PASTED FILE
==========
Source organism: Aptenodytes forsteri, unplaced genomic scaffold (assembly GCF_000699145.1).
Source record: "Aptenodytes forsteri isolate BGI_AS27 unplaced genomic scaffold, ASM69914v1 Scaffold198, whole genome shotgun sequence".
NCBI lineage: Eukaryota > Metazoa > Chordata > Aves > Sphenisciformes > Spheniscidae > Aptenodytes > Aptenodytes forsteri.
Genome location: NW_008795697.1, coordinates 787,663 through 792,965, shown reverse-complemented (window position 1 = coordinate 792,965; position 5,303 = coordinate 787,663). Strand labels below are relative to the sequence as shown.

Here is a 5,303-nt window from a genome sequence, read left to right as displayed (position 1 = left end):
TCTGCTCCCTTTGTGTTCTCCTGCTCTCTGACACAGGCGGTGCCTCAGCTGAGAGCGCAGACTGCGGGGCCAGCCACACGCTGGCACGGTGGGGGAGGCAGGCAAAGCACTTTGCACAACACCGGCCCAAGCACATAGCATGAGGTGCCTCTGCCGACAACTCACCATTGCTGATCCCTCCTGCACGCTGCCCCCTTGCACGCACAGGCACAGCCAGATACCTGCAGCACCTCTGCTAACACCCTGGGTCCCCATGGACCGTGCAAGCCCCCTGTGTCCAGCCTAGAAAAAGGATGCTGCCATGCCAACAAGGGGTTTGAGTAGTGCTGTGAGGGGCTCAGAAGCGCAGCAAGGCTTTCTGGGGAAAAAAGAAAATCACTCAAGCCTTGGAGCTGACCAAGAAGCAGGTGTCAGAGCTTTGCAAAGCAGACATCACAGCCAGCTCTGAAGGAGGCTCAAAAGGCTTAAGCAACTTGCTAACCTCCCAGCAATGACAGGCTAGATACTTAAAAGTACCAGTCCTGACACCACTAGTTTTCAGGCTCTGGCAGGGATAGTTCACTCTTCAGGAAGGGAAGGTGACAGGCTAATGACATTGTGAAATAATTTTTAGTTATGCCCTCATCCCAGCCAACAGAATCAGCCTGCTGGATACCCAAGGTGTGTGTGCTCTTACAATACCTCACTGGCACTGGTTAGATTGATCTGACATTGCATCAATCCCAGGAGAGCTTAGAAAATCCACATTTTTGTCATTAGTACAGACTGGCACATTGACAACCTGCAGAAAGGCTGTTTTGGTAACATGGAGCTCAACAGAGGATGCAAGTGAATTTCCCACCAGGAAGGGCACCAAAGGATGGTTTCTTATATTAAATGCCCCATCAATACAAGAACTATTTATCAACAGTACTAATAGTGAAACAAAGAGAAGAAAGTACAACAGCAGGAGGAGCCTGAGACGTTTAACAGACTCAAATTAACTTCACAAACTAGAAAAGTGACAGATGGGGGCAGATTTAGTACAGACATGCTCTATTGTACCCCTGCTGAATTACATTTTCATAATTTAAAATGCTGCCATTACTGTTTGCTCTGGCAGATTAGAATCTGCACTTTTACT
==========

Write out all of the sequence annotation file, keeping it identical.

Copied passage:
Source organism: Aptenodytes forsteri, unplaced genomic scaffold (assembly GCF_000699145.1).
Source record: "Aptenodytes forsteri isolate BGI_AS27 unplaced genomic scaffold, ASM69914v1 Scaffold198, whole genome shotgun sequence".
NCBI lineage: Eukaryota > Metazoa > Chordata > Aves > Sphenisciformes > Spheniscidae > Aptenodytes > Aptenodytes forsteri.
Genome location: NW_008795697.1, coordinates 787,663 through 792,965, shown reverse-complemented (window position 1 = coordinate 792,965; position 5,303 = coordinate 787,663). Strand labels below are relative to the sequence as shown.

Here is a 5,303-nt window from a genome sequence, read left to right as displayed (position 1 = left end):
TCTGCTCCCTTTGTGTTCTCCTGCTCTCTGACACAGGCGGTGCCTCAGCTGAGAGCGCAGACTGCGGGGCCAGCCACACGCTGGCACGGTGGGGGAGGCAGGCAAAGCACTTTGCACAACACCGGCCCAAGCACATAGCATGAGGTGCCTCTGCCGACAACTCACCATTGCTGATCCCTCCTGCACGCTGCCCCCTTGCACGCACAGGCACAGCCAGATACCTGCAGCACCTCTGCTAACACCCTGGGTCCCCATGGACCGTGCAAGCCCCCTGTGTCCAGCCTAGAAAAAGGATGCTGCCATGCCAACAAGGGGTTTGAGTAGTGCTGTGAGGGGCTCAGAAGCGCAGCAAGGCTTTCTGGGGAAAAAAGAAAATCACTCAAGCCTTGGAGCTGACCAAGAAGCAGGTGTCAGAGCTTTGCAAAGCAGACATCACAGCCAGCTCTGAAGGAGGCTCAAAAGGCTTAAGCAACTTGCTAACCTCCCAGCAATGACAGGCTAGATACTTAAAAGTACCAGTCCTGACACCACTAGTTTTCAGGCTCTGGCAGGGATAGTTCACTCTTCAGGAAGGGAAGGTGACAGGCTAATGACATTGTGAAATAATTTTTAGTTATGCCCTCATCCCAGCCAACAGAATCAGCCTGCTGGATACCCAAGGTGTGTGTGCTCTTACAATACCTCACTGGCACTGGTTAGATTGATCTGACATTGCATCAATCCCAGGAGAGCTTAGAAAATCCACATTTTTGTCATTAGTACAGACTGGCACATTGACAACCTGCAGAAAGGCTGTTTTGGTAACATGGAGCTCAACAGAGGATGCAAGTGAATTTCCCACCAGGAAGGGCACCAAAGGATGGTTTCTTATATTAAATGCCCCATCAATACAAGAACTATTTATCAACAGTACTAATAGTGAAACAAAGAGAAGAAAGTACAACAGCAGGAGGAGCCTGAGACGTTTAACAGACTCAAATTAACTTCACAAACTAGAAAAGTGACAGATGGGGGCAGATTTAGTACAGACATGCTCTATTGTACCCCTGCTGAATTACATTTTCATAATTTAAAATGCTGCCATTACTGTTTGCTCTGGCAGATTAGAATCTGCACTTTTACT